Category Archives: Publications

IsDBI–OPHI Brief No. 5 ‘Exploring multidimensional poverty in Bangladesh using the global MPI’

This brief, focusing on Bangladesh, moves away from standard income poverty assess­ments and explores multidimensional poverty in this IsDB Member Country. It brings to light multidimensional poverty as experienced at the national and subnational levels, providing a basis by which IsDB country programmes and government policies can be crafted.

The brief highlights the nuanc­es of countries’ multidimensional poverty situations through a systematic analytical framework, bringing out, for example, variations across sub-regions, between ur­ban and rural populations, and across age groups. This brief also tracks and highlights success stories, such as in Sylhet, which made exemplary progress in reducing multidimensional poverty.

Citation: OPHI and IsDBI (2021). ‘Exploring multidimensional poverty in Bangladesh using the global MPI’, IsDBI–OPHI Brief No. 5, Oxford Poverty and Human Development Initiative (OPHI) and IsDBI (Islamic Development Bank Institute), Oxford, UK.

Download IsDBI–OPHI Brief No. 5 (2021), ‘Exploring multidimensional poverty in Bangladesh using the global MPI’.

IsDBI–OPHI Brief No. 4 ‘Exploring multidimensional poverty across IsDB Member Countries in Asia using the global MPI’

This brief, focusing on the Asia region, moves away from standard income poverty assessments and explores multidimensional poverty in seven IsDB Member Countries for which data are available. It brings to light multidimensional poverty as experienced at the national and subnational levels, providing a basis by which IsDB country programmes and government policies can be crafted.

The brief highlights the nuances of countries’ multidimensional poverty situations through a systematic analytical framework, bringing out, for example, variations across sub-regions, between urban and rural populations, and across age groups. This brief also tracks and highlights success stories, such as in Bangladesh, which made exemplary progress in reducing multidimensional poverty.

Citation: OPHI and IsDBI (2021). ‘Exploring multidimensional poverty across IsDB Member Countries in Asia using the global MPI’, IsDBI–OPHI Brief No. 4, Oxford Poverty and Human Development Initiative (OPHI) and IsDBI (Islamic Development Bank Institute), Oxford, UK.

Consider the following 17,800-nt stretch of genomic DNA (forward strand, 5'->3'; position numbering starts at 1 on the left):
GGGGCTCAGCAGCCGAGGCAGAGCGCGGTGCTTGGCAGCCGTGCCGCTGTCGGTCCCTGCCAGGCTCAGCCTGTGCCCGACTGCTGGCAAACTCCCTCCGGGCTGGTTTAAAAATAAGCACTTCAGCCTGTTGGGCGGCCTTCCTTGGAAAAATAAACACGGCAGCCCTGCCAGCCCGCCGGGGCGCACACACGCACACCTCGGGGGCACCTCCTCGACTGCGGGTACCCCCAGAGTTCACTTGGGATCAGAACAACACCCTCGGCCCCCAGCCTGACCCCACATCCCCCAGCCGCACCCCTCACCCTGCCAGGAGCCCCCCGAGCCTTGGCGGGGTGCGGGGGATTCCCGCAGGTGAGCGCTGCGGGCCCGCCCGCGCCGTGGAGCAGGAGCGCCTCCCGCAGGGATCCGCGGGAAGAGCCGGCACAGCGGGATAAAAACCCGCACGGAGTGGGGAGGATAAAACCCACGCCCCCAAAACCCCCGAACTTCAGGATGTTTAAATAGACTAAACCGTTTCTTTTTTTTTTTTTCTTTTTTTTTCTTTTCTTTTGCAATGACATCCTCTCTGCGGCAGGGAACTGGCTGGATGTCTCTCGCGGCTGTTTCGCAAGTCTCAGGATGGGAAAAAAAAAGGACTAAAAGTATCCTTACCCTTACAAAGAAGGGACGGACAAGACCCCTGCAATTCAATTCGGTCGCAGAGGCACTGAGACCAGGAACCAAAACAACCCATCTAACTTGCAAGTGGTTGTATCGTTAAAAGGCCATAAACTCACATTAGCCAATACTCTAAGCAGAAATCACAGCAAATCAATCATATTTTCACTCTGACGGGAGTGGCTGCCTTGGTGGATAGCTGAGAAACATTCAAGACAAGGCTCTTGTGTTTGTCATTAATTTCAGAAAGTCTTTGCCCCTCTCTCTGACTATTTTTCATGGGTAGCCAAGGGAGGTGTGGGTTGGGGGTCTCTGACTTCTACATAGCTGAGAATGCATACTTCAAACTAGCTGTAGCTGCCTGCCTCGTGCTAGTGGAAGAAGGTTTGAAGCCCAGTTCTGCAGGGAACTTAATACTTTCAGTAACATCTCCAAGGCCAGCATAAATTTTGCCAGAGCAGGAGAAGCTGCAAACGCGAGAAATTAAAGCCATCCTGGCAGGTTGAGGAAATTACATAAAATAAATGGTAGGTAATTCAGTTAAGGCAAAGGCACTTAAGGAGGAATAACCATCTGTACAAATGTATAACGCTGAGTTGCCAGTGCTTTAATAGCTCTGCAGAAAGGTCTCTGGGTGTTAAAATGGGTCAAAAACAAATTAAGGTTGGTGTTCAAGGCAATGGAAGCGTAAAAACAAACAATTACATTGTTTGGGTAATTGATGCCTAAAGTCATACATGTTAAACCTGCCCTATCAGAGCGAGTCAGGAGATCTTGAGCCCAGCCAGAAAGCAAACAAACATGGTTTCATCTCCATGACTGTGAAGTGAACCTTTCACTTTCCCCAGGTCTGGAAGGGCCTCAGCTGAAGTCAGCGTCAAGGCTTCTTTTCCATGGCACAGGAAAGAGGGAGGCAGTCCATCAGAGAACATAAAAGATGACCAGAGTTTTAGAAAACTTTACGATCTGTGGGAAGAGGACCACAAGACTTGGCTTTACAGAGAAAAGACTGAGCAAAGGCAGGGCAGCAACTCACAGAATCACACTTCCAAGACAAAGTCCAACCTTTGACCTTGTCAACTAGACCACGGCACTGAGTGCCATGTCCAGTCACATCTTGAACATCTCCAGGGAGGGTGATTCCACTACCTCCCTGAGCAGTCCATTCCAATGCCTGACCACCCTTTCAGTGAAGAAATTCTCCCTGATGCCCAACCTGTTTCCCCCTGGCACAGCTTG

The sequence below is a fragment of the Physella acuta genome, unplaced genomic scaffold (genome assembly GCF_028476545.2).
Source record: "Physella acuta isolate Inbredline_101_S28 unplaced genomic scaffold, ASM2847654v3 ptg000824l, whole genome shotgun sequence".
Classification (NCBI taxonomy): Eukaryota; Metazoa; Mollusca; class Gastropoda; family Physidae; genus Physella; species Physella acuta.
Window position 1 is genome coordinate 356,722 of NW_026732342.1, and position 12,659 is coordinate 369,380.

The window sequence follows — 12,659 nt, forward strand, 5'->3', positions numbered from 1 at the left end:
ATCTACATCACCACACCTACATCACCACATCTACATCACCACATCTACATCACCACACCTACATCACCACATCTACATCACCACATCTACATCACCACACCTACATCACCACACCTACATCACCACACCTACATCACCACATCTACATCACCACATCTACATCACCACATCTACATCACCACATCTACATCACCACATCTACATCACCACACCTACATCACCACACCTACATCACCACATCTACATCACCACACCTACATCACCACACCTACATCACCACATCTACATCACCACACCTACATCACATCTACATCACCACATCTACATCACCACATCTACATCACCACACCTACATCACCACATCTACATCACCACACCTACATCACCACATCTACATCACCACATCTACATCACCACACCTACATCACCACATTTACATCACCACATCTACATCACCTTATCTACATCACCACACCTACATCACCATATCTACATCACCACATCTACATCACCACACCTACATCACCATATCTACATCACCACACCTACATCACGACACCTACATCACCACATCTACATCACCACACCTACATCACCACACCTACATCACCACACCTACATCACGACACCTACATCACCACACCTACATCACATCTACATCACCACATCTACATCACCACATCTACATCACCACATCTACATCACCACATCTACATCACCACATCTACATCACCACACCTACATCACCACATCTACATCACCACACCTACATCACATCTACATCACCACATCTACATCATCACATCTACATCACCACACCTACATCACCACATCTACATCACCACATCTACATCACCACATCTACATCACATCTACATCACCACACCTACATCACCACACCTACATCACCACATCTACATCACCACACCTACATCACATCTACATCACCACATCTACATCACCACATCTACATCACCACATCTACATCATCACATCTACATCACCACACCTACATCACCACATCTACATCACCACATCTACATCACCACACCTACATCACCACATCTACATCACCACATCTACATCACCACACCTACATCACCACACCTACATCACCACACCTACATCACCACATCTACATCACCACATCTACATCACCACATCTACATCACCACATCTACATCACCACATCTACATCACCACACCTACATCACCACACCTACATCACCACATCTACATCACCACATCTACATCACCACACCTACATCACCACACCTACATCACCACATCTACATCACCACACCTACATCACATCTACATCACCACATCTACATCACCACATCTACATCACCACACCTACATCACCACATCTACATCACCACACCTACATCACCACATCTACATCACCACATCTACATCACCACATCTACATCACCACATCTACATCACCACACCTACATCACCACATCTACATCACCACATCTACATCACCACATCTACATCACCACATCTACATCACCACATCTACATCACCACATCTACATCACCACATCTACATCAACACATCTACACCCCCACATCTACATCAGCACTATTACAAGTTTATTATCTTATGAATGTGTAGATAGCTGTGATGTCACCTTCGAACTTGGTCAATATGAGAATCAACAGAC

Download IsDBI–OPHI Brief No. 4 (2021), ‘Exploring multidimensional poverty across IsDB Member Countries in Asia using the global MPI’.

IsDBI–OPHI Brief No. 3 ‘Exploring multidimensional poverty across IsDB Member Countries in the Africa and Latin America regions using the global MPI’

This brief, focusing on the Africa and Latin America regions, moves away from standard income poverty assessments and explores multidimensional poverty in 20 IsDB Member Countries for which data are available. It brings to light multidimensional poverty as experienced at the national and subnational levels, providing a basis by which IsDB country programmes and government policies can be crafted.

The brief highlights the nuances of countries’ multidimensional poverty situations through a systematic analytical framework, bringing out, for example, variations across sub-regions, between urban and rural populations, and across age groups.  This brief also tracks and highlights success stories, such as in Sierra Leone, which made exemplary progress in reducing multidimensional poverty.

Citation: OPHI and IsDBI (2021). ‘Exploring multidimensional poverty across IsDB Member Countries in the Africa and Latin America regions using the global MPI’, IsDBI–OPHI Brief No. 3, Oxford Poverty and Human Development Initiative (OPHI) and IsDBI (Islamic Development Bank Institute), Oxford, UK.

Download IsDBI–OPHI Brief No. 3 (2021), ‘Exploring multidimensional poverty across IsDB Member Countries in the Africa and Latin America regions using the global MPI’.

IsDBI–OPHI Brief No. 2 ‘Exploring multidimensional poverty across IsDB Member Countries in MENA and Europe using the global MPI’

This brief, focusing on the Mid­dle East and North Africa (MENA) and Europe regions, moves away from standard income poverty assess­ments and explores multidimensional poverty of 15 IsDB Member Countries for which data are available. It brings to light multidimensional poverty as experienced at the national and subnational levels, providing a basis by which IsDB country programmes and government poli­cies can be crafted.

The brief highlights the nuances of countries’ multidimensional poverty situations through a systematic analytical framework, bringing out, for exam­ple, variations across sub-regions, between urban and rural populations, and across age groups. This brief also tracks and highlights success stories, such as in Mauritania, which made exemplary progress in reducing multidimensional poverty.

Citation: OPHI and IsDBI (2021). ‘Exploring multidimensional poverty across IsDB Member Countries in MENA and Europe using the global MPI’, IsDBI–OPHI Brief No. 2, Oxford Poverty and Human Development Initiative (OPHI) and IsDBI (Islamic Development Bank Institute), Oxford, UK.

Download IsDBI–OPHI Brief No. 2 (2021), ‘Exploring multidimensional poverty across IsDB Member Countries in MENA and Europe using the global MPI’.

IsDBI–OPHI Brief No. 1 ‘Exploring multidimensional poverty across IsDB Member Countries using the global MPI’

This brief moves away from standard income poverty assessments and explores multidimensional poverty in 42 IsDB Member Countries for which data are available. It brings to light multidimensional poverty as experienced at the national and subnational levels, providing a basis by which IsDB country programmes and government policies can be crafted.